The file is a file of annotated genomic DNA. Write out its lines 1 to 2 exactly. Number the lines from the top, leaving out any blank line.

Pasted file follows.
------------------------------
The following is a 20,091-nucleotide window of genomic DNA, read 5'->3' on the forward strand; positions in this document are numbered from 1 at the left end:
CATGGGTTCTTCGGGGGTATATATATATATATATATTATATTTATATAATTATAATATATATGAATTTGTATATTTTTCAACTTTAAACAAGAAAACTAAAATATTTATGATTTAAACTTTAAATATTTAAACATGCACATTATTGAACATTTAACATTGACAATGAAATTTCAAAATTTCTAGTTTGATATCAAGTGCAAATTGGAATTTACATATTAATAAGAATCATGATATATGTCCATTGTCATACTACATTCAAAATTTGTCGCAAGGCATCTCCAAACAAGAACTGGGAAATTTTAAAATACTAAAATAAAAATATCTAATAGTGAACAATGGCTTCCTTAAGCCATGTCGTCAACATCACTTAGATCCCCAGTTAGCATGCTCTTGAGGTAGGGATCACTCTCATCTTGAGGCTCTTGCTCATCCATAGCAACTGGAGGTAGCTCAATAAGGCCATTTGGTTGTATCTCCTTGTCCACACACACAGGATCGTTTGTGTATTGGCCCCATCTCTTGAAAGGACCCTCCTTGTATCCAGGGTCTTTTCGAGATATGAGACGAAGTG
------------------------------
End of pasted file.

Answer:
The following is a 20,091-nucleotide window of genomic DNA, read 5'->3' on the forward strand; positions in this document are numbered from 1 at the left end:
CATGGGTTCTTCGGGGGTATATATATATATATATATTATATTTATATAATTATAATATATATGAATTTGTATATTTTTCAACTTTAAACAAGAAAACTAAAATATTTATGATTTAAACTTTAAATATTTAAACATGCACATTATTGAACATTTAACATTGACAATGAAATTTCAAAATTTCTAGTTTGATATCAAGTGCAAATTGGAATTTACATATTAATAAGAATCATGATATATGTCCATTGTCATACTACATTCAAAATTTGTCGCAAGGCATCTCCAAACAAGAACTGGGAAATTTTAAAATACTAAAATAAAAATATCTAATAGTGAACAATGGCTTCCTTAAGCCATGTCGTCAACATCACTTAGATCCCCAGTTAGCATGCTCTTGAGGTAGGGATCACTCTCATCTTGAGGCTCTTGCTCATCCATAGCAACTGGAGGTAGCTCAATAAGGCCATTTGGTTGTATCTCCTTGTCCACACACACAGGATCGTTTGTGTATTGGCCCCATCTCTTGAAAGGACCCTCCTTGTATCCAGGGTCTTTTCGAGATATGAGACGAAGTG